In its Millennium Declaration of September 2000, the United Nations (UN) adopted the Millennium Development Goals (MDGs), to be reached in 2015 through concerted efforts worldwide. According to UN calculations, the estimated costs in terms of additional development aid of meeting the MDGs in all countries vary from US$121 billion in 2006 to $189 billion in 2015. It appears that while Asia is wellon track to achieving the goals, essentially through its own efforts, Africa is lagging behind. But how realistic are these levels of funding? And regarding the goals themselves, are the necessary mechanisms in place to monitor their realization, and do the proposed measures promote sustainable development? These questions are the focus of this brief.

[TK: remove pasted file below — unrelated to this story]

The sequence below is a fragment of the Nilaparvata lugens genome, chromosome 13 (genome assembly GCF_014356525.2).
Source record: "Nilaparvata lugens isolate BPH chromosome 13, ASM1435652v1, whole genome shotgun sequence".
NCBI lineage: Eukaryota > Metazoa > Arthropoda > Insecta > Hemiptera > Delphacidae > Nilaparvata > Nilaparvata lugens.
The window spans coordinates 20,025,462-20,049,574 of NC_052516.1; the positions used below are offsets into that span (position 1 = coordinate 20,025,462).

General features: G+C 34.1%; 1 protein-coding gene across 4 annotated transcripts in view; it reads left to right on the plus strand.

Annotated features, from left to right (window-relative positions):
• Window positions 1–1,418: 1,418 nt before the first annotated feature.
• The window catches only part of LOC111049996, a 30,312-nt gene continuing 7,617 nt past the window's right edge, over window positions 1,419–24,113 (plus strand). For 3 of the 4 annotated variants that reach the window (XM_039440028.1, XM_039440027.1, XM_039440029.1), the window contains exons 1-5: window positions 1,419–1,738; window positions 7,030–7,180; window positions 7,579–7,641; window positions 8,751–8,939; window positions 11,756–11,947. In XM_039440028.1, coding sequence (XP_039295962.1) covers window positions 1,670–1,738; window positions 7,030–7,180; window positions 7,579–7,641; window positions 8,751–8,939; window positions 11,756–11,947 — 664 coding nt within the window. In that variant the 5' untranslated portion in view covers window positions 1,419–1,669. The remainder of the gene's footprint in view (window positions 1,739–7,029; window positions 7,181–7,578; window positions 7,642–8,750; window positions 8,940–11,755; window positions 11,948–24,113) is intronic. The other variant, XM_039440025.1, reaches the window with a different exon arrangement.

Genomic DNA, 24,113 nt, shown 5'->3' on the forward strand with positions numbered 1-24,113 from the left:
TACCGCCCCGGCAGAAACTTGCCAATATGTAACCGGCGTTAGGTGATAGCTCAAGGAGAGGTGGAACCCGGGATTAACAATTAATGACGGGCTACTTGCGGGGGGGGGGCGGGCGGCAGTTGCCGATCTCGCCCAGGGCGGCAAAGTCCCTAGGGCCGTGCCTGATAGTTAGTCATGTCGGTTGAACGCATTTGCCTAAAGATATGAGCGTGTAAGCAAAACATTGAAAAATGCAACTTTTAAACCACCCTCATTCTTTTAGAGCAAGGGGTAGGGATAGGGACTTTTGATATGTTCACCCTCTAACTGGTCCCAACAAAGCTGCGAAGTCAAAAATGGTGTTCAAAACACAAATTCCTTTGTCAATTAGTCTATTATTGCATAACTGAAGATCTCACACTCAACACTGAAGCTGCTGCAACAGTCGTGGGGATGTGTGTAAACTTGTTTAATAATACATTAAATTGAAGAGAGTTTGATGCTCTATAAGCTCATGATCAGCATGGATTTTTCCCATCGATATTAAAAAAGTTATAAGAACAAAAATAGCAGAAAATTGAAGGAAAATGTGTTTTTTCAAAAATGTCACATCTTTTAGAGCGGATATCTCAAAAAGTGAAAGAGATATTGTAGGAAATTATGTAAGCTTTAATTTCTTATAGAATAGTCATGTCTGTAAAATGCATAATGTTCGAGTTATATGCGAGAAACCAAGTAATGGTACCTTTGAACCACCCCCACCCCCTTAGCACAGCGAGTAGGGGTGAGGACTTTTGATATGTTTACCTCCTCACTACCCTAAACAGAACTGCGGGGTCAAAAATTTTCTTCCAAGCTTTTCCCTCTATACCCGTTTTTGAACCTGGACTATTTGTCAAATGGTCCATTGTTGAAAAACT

The UN’s 2005 MDG report does not focus on replacing all other development efforts. It typically aims to send a can-do message to the developed world that calls not for fundamental change but, rather, for a modest additional financial contribution of US$48–74 billion annually until 2015. There is undoubted merit in widely circulating the message that the world’s most serious problems can be solved at relatively low cost. In this regard, the MDG process has been instrumental in putting development back on the international agenda.
Furthermore, agreeing on a list of targets has practical value in helping to keep donors dedicated to a common development agenda, facilitating the coordination of aid among donor countries to promote economies of scale, and providing a welldefined list of regularly monitored targets to encourage public support for development cooperation. Nonetheless, creating hope is one thing; generating unfounded expectations is another. The MDG process asks the public for funds that eventually will have to be repaid in terms of success.
Hence, there is a definite need to consolidate the process by focusing on realistic aims that are well cast in an overall development perspective reliable monitoring and, obviously, credible funding assessments.